Alcohol addiction and fly agaric

Ibotenic acid is one of the active substances of red amanita. One of the mechanisms by which ibotenic acid can reduce cravings for alcohol is its effect on dopamine receptors. Dopamine is a neurotransmitter associated with pleasure and reward. Alcohol increases the level of dopamine in the brain, which can contribute to the development of alcohol dependence. There is a version that red fly agaric can affect dopamine receptors in such a way that alcohol does not cause a person to feel pleasure. This mechanism may be one of the factors that contribute to the reduction of cravings for alcohol when taking red amanita.

However, to date, there are no specific studies that would confirm this version. But there are studies that were conducted on people and showed that taking red amanita led to a decrease in alcohol consumption and cravings for it. However, these studies did not specifically examine the effects of amanita muscaria on dopamine receptors. That is, there is scientifically proven data that amanita reduces cravings for alcohol, but scientists still do not know exactly how it does this.

Another interesting point is that animal studies have shown that ibotenic acid can increase the number of dopamine receptors in the brain and can also increase the sensitivity of these receptors to dopamine. If we translate the results to people, it means that a person feels more pleasure from activities other than drinking alcohol.

What do human studies say?

A 2018 study published in the journal "Alcoholism: Clinical and Experimental Research" found that taking red fly agaric for 6 weeks led to a significant reduction in alcohol consumption in people with alcohol dependence. Study participants who took red fly agaric consumed 40% less alcohol than those who took a placebo.

A 2020 study published in the journal PLOS One found that taking red amanita mushroom for 4 weeks reduced alcohol cravings in people with alcohol dependence. Study participants who took red fly ash reported a 30% reduction in alcohol cravings compared to those who took a placebo.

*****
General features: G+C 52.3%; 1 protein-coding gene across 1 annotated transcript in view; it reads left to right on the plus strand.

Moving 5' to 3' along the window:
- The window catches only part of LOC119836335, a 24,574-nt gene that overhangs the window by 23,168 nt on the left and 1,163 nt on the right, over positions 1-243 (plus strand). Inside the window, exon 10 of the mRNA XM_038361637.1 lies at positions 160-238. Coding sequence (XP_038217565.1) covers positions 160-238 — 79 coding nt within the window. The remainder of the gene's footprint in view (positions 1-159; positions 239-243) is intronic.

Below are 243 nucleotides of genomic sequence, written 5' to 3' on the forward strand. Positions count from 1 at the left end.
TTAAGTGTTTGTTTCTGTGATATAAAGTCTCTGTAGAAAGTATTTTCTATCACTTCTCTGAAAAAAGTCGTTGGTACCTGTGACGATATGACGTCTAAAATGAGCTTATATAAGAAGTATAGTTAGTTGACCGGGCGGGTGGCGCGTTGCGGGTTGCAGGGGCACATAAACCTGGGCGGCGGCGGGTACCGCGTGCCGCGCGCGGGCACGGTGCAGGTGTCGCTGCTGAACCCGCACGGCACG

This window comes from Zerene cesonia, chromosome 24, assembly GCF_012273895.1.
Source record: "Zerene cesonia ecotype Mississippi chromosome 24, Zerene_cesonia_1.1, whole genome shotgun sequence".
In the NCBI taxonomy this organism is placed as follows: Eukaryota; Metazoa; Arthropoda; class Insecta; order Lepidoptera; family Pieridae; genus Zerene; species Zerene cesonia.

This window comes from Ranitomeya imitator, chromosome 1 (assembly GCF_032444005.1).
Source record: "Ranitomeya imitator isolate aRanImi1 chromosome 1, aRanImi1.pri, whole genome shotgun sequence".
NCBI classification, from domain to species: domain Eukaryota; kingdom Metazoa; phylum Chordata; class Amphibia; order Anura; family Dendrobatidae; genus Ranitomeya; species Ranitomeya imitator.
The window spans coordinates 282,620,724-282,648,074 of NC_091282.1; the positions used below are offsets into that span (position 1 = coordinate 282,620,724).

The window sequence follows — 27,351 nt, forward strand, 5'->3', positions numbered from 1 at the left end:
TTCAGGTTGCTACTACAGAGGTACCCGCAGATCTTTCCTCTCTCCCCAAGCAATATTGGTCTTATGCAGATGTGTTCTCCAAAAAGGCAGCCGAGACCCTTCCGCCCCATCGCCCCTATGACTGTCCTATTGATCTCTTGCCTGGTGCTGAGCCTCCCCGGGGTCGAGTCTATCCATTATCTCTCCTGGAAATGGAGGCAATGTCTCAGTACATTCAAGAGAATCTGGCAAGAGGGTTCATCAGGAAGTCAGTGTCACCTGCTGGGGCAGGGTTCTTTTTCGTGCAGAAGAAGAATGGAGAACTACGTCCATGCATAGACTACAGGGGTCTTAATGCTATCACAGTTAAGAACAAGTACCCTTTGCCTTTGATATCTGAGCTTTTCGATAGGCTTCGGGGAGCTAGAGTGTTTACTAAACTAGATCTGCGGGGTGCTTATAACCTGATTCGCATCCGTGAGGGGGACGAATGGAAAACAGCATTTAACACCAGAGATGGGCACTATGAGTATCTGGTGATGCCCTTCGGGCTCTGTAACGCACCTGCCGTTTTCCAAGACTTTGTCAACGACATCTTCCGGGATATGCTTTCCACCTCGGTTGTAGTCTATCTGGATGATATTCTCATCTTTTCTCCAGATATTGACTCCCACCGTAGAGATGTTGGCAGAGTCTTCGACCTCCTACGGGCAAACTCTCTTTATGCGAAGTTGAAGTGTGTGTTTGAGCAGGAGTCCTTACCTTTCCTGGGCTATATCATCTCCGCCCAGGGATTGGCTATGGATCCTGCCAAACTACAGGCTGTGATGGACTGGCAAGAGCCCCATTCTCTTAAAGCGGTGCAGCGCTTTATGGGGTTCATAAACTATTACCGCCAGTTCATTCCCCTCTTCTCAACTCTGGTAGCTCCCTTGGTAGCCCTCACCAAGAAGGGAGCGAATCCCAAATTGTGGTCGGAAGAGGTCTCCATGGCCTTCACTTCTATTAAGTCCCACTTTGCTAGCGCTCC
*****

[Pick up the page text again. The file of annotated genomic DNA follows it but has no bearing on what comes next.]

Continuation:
A 2022 study published in the Journal of Psychopharmacology found that taking agaricus agaricus for 8 weeks reduced alcohol withdrawal symptoms in people with alcohol dependence. Study participants who took red fly ash reported a 25% reduction in withdrawal symptoms compared to those who took a placebo.

Amanita also contains muscimol. Muscimol is a compound that actively interacts with the GABA mediator.

GABA is a neurotransmitter that transmits signals between neurons in the parasympathetic nervous system. The parasympathetic nervous system is responsible for controlling the organs in a state of rest and relaxation. It is with the GABA mediator that alcohol interacts, and to be more precise, ethanol. It is through this competition between muscimol and ethanol that the process that helps people get rid of alcohol addiction occurs.

In simple terms, muscimol molecules occupy places that ethanol could occupy. This leads to the fact that ethanol cannot interact with the GABA mediator as effectively as before. As a result, the pleasure that a person gets from drinking alcohol decreases, and the craving for it decreases.

This mechanism is one possible explanation for how amanita may help in the treatment of alcohol addiction. However, more research is needed to fully understand how fly agaric affects alcohol cravings.

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